OpenSim Grid worlds are spreading
But do you want to pay
‘twice’ for your skin?
… and everything else just because you
want to ‘travel’ the worlds
Well it’s the New Year and everything is well in Virtual Worlds? Or is it?
Anyway before I start griping. Happy New Year to everyone, in every world and every universe.
And sorry for the four-month hiatus between blogs. It’s not that I havent been looking at virtual worlds or even living in them – its just that doing things in those worlds and “jaunting*” by any method – hypergridding or hypergating (www.thehypergates.com) – has taken precedence over writing.
There is no doubt that the OpenSource Universe/s is/are rapidly expanding, propelled not only by the Linden Labs’ withdrawal of its discounts for educational institutions operating within Second Life and its “closed shop” mentality, but also by the fact, that according to some women I know in Second Life, the male sex idiots seem to have taken over many regions, despite adult activities being limited to specific zones. One only has to look at the Welcome Areas, particularly Ahern, to watch and listen to males behaving like teenage, test0sterone-driven, predatory lunatics, in voice and text. The Linden’s should take note that for most women and for many men these sort of crass advances outside “adult” zones -and often even in adult zones – are totally unwelcome, and probably result in a large portion of the estimated 80 percent plus female noobie drop-out rate. Once they are lost they wont come back.
Those aspects aside Second Life is still the virtual world of choice – even beyond the great graphics and effects of Blue Mars, the quest and teambuilding addictiveness of World of Warcraft and the advantages of Playstation Home or Kinect Xbox 360 ( Microsoft has plans to make the system avaiable on PCs) – along with the Opensource OpenSim lookalike worlds which are burgeoning and fast catching up to Second Life, especially with the Havoc physics engine reportedly becoming freely available to educational insitutions.
Second Life still has the people! That’s the fact, however. It’s people who matter in the long run. And its a wonderful place to relax or virtually network.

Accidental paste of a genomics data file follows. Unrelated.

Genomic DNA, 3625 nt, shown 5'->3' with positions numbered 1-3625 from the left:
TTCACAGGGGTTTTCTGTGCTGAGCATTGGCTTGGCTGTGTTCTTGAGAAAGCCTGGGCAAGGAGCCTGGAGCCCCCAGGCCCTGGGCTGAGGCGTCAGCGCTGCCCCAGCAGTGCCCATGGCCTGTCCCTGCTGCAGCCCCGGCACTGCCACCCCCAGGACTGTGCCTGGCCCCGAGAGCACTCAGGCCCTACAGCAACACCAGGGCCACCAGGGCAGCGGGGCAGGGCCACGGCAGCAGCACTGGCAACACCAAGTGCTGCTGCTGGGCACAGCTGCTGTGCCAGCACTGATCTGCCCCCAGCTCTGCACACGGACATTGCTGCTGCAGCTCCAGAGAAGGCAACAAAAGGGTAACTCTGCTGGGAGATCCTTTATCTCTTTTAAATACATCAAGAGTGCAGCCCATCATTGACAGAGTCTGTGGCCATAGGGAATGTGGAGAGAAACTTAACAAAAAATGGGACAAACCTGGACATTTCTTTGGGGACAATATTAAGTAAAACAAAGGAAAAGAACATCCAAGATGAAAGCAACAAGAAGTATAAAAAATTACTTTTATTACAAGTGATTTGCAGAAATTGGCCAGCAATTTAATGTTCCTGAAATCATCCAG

But the OpenSim growth (Especially OpenSim Version 7 and HG 1.5 and V6.9 with HG 1.0), alongside the development of Hypergating has created new excitement for virtual world tourists akin to the early days of Second life. This has led me to the conclusion that if Linden Labs don’t allow “jaunting”* – hypergating or hypergridding – from Second Life into other similar, compatible worlds in the not-too-distant future the Linden Grid is going to stagnate and then eventually fade if not die.
And then the mainstream users will start to leave as many of the first adopters already have.
The Lindens have rightly been concerned about guaranteeing intellectual property creator rights and Second Life’s place in the sun (Let’s lock in the users to a closed world by not letting them take their purchases/creations elsewhere), but it is possible that “legal” Linden Lab-approved inter-world “jaunting” with the right safeguards is the only way for Linden Labs to prevent an exodus of core-recreational users, through allowing people to move freely between virtual worlds with all their legally-purchased assets and inventory, with all the permissions/limitations intact.
This is the only way to keep Second Life as the core – the home world, the New York, the Rome – of the burgeoning Second Life-style OpenSource environment – a world which one visits, no matter where one lives virtually, to buy products, to exchange ideas, and to meet avatars from the next suburb or the world.
I’m a roleplayer in all worlds, and I am not happy when I have to purchase the same skins, clothes, equipment I have bought and live with in one world, when I visit another world, be it a Linden World or an OpenSim World. I feel the same travelling in the real world. I don’t wish to buy new clothes, hair, spectacles, toothbrush, deodorant, every time I visit a new real-world city. The same goes for the things I build. Over the years I’ve paid $US10s for the assets in my Second Life inventory. I wish to carry them with me or at least be able to access them freely when I travel virtually.